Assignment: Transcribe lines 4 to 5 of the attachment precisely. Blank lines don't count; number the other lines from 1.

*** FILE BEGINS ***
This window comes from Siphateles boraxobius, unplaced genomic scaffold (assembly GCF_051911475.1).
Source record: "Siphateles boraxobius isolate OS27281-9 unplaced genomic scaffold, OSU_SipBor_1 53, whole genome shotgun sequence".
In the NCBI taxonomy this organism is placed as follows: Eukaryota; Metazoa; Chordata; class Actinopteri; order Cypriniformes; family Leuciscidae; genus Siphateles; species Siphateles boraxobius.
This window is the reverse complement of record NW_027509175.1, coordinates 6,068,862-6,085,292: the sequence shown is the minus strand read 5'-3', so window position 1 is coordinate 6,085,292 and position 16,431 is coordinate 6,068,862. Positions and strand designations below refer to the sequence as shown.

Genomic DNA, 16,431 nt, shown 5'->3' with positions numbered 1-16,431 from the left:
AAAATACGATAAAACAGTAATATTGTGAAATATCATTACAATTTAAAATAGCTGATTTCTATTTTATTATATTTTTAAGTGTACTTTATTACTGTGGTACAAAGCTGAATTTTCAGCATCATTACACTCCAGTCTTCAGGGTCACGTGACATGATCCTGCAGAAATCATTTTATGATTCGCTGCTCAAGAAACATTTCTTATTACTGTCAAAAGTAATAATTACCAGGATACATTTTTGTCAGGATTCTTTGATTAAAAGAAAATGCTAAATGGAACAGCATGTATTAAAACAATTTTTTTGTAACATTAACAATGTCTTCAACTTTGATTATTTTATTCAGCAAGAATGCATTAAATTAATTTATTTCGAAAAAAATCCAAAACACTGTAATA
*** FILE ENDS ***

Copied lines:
This window is the reverse complement of record NW_027509175.1, coordinates 6,068,862-6,085,292: the sequence shown is the minus strand read 5'-3', so window position 1 is coordinate 6,085,292 and position 16,431 is coordinate 6,068,862. Positions and strand designations below refer to the sequence as shown.

Genomic DNA, 16,431 nt, shown 5'->3' with positions numbered 1-16,431 from the left: